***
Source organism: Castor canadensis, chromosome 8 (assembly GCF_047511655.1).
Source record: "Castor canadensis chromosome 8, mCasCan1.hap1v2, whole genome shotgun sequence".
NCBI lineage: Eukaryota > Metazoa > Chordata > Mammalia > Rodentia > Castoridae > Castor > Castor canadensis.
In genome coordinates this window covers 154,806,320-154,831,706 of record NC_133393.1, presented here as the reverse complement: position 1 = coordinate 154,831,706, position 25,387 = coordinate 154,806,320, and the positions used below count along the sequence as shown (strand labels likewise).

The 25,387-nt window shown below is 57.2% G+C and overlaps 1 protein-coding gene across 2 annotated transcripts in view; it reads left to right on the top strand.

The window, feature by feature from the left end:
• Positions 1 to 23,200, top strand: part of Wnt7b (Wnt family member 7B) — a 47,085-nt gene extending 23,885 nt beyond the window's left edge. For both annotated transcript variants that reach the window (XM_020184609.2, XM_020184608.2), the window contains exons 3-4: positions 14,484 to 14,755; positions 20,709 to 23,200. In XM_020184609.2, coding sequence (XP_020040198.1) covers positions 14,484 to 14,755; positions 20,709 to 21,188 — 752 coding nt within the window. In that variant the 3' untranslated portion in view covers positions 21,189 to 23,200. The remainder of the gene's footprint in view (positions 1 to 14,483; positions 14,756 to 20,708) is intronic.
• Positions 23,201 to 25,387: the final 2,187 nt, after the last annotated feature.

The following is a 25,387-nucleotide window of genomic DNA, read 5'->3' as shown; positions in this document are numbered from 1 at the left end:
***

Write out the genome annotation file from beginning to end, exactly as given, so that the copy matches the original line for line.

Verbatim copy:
Source organism: Castor canadensis, chromosome 8 (assembly GCF_047511655.1).
Source record: "Castor canadensis chromosome 8, mCasCan1.hap1v2, whole genome shotgun sequence".
NCBI lineage: Eukaryota > Metazoa > Chordata > Mammalia > Rodentia > Castoridae > Castor > Castor canadensis.
In genome coordinates this window covers 154,806,320-154,831,706 of record NC_133393.1, presented here as the reverse complement: position 1 = coordinate 154,831,706, position 25,387 = coordinate 154,806,320, and the positions used below count along the sequence as shown (strand labels likewise).

The 25,387-nt window shown below is 57.2% G+C and overlaps 1 protein-coding gene across 2 annotated transcripts in view; it reads left to right on the top strand.

The window, feature by feature from the left end:
• Positions 1 to 23,200, top strand: part of Wnt7b (Wnt family member 7B) — a 47,085-nt gene extending 23,885 nt beyond the window's left edge. For both annotated transcript variants that reach the window (XM_020184609.2, XM_020184608.2), the window contains exons 3-4: positions 14,484 to 14,755; positions 20,709 to 23,200. In XM_020184609.2, coding sequence (XP_020040198.1) covers positions 14,484 to 14,755; positions 20,709 to 21,188 — 752 coding nt within the window. In that variant the 3' untranslated portion in view covers positions 21,189 to 23,200. The remainder of the gene's footprint in view (positions 1 to 14,483; positions 14,756 to 20,708) is intronic.
• Positions 23,201 to 25,387: the final 2,187 nt, after the last annotated feature.

The following is a 25,387-nucleotide window of genomic DNA, read 5'->3' as shown; positions in this document are numbered from 1 at the left end: